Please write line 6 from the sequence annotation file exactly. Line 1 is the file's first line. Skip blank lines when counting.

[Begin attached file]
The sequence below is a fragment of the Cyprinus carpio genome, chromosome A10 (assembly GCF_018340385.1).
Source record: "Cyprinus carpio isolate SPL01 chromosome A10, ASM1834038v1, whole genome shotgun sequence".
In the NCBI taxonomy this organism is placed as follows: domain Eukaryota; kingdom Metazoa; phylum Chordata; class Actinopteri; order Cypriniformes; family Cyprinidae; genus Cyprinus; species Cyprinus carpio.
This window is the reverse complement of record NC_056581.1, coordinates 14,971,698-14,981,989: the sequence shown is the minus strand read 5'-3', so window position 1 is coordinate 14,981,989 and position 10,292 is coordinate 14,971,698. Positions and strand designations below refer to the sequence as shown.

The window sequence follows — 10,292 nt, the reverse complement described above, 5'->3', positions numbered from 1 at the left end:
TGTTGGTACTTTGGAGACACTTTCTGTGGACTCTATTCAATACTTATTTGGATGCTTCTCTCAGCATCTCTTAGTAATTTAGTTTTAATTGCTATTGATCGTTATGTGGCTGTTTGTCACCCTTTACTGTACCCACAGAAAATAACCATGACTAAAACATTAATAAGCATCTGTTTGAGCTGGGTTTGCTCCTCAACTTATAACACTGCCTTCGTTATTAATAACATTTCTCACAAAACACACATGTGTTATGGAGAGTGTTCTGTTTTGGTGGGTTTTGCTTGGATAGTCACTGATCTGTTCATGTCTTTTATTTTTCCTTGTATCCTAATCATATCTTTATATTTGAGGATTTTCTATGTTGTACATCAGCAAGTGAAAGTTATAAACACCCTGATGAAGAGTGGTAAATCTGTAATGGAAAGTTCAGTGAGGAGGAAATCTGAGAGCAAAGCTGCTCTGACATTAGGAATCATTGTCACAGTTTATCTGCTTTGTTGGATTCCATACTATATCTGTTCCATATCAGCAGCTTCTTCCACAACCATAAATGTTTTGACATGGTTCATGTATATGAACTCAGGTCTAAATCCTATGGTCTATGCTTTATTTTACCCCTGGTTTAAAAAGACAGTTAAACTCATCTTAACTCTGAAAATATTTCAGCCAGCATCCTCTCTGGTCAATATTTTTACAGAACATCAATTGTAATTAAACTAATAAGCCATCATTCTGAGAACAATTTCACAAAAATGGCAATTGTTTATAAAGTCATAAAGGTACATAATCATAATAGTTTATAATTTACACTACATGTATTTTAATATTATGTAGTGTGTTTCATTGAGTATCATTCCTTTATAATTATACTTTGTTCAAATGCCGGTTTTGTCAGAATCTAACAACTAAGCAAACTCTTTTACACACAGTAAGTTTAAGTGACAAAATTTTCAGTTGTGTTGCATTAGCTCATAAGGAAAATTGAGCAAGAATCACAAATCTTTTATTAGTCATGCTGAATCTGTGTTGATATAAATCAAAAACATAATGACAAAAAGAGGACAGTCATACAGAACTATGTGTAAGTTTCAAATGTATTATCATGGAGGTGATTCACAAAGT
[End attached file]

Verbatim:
TGTTGGTACTTTGGAGACACTTTCTGTGGACTCTATTCAATACTTATTTGGATGCTTCTCTCAGCATCTCTTAGTAATTTAGTTTTAATTGCTATTGATCGTTATGTGGCTGTTTGTCACCCTTTACTGTACCCACAGAAAATAACCATGACTAAAACATTAATAAGCATCTGTTTGAGCTGGGTTTGCTCCTCAACTTATAACACTGCCTTCGTTATTAATAACATTTCTCACAAAACACACATGTGTTATGGAGAGTGTTCTGTTTTGGTGGGTTTTGCTTGGATAGTCACTGATCTGTTCATGTCTTTTATTTTTCCTTGTATCCTAATCATATCTTTATATTTGAGGATTTTCTATGTTGTACATCAGCAAGTGAAAGTTATAAACACCCTGATGAAGAGTGGTAAATCTGTAATGGAAAGTTCAGTGAGGAGGAAATCTGAGAGCAAAGCTGCTCTGACATTAGGAATCATTGTCACAGTTTATCTGCTTTGTTGGATTCCATACTATATCTGTTCCATATCAGCAGCTTCTTCCACAACCATAAATGTTTTGACATGGTTCATGTATATGAACTCAGGTCTAAATCCTATGGTCTATGCTTTATTTTACCCCTGGTTTAAAAAGACAGTTAAACTCATCTTAACTCTGAAAATATTTCAGCCAGCATCCTCTCTGGTCAATATTTTTACAGAACATCAATTGTAATTAAACTAATAAGCCATCATTCTGAGAACAATTTCACAAAAATGGCAATTGTTTATAAAGTCATAAAGGTACATAATCATAATAGTTTATAATTTACACTACATGTATTTTAATATTATGTAGTGTGTTTCATTGAGTATCATTCCTTTATAATTATACTTTGTTCAAATGCCGGTTTTGTCAGAATCTAACAACTAAGCAAACTCTTTTACACACAGTAAGTTTAAGTGACAAAATTTTCAGTTGTGTTGCATTAGCTCATAAGGAAAATTGAGCAAGAATCACAAATCTTTTATTAGTCATGCTGAATCTGTGTTGATATAAATCAAAAACATAATGACAAAAAGAGGACAGTCATACAGAACTATGTGTAAGTTTCAAATGTATTATCATGGAGGTGATTCACAAAGT